12 interviews of Christmas: David Casale, Turquoise Investments

Happy Christmas to all our readers. To celebrate the start of 2020 we present 12 interviews previously only available to our subscribers.

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Innovation in energy has fallen to a tenth of what it was a decade ago, Turquoise’s David Casale tells Janet Wood. But that still means a healthy pipeline of new ideas to pursue. New Power Report spoke to him for the December 2019 issue

DC Headshot - Turquoise 3 crop Ten years ago David Casale was finishing a seven-year stint as co-founder of supplier Utilita. But he says he “handed back his badge”.

On today’s fleet of suppliers, he says: “I think they are all very vulnerable. Last time I added it up it was £3 billion of turnover and £2 million of net profit. It’s not really a very sustainable industry.” Most importantly, he saw the business model as a “sham” Promises to provide green power are ‘greenwash’, he says, and so are ‘green bonds’ and ‘green equities’. – their role is now simply billing customers. He thinks making promises to supply ‘non fossil fuel’ is a much clearer approach, not just for customers but for investors. “It is a much better way of getting what you want. You don’t have to interpret it,” he says, unlike customers having to interrogate the word ‘green’.

Casale is optimistic that technology can solve climate problems and for the past seven years he has been putting his industry knowledge to use at Turquoise, raising capital, advising on transactions and assessing potential new energy investments.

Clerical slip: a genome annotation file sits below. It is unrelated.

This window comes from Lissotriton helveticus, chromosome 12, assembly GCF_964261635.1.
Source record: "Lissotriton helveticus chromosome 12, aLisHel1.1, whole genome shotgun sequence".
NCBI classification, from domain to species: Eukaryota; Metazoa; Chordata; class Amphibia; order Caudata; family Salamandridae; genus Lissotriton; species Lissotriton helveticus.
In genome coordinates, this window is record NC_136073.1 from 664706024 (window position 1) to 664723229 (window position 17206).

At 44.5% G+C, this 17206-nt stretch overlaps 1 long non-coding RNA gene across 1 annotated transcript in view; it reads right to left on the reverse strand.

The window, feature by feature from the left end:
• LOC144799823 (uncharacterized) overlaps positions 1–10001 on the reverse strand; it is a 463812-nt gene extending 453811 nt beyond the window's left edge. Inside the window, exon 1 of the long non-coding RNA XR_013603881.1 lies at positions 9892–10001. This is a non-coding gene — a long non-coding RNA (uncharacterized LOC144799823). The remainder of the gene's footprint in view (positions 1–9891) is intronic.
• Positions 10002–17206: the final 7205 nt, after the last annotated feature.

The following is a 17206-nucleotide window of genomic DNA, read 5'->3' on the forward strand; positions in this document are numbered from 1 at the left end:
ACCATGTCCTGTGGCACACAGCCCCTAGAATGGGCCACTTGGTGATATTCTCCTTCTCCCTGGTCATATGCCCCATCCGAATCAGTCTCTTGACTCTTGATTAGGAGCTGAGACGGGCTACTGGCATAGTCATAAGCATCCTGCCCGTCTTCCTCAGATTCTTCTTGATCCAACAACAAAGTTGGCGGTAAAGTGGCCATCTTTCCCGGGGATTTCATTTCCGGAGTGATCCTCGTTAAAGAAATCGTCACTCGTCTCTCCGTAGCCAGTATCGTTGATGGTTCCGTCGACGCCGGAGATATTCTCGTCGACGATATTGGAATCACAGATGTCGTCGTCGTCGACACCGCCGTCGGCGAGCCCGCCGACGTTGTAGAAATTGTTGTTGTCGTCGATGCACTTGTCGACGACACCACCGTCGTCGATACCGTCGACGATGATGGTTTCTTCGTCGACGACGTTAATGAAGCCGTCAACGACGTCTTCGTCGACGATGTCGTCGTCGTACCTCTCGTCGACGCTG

Turquoise’s investment area is pre-profit, pre-revenue new technologies. Casale says: “We are pretty unique. There are not many merchant banks or venture capitalists left who are prepared to work on those high capital-cost projects, with revenues so far down the line they are hardly visible, and profits an order of magnitude beyond that. You need a special kind of investor.”

He says the number of such investors has dwindled from a peak after the 2009 climate summit, when “McKinsey said we will need every technology to the max if we want to stand any chance of decarbonising. At that stage, there were a lot of high-net-worth individuals – and investors of all flavours – who threw money at anyone who came in and said they had a clean technology.”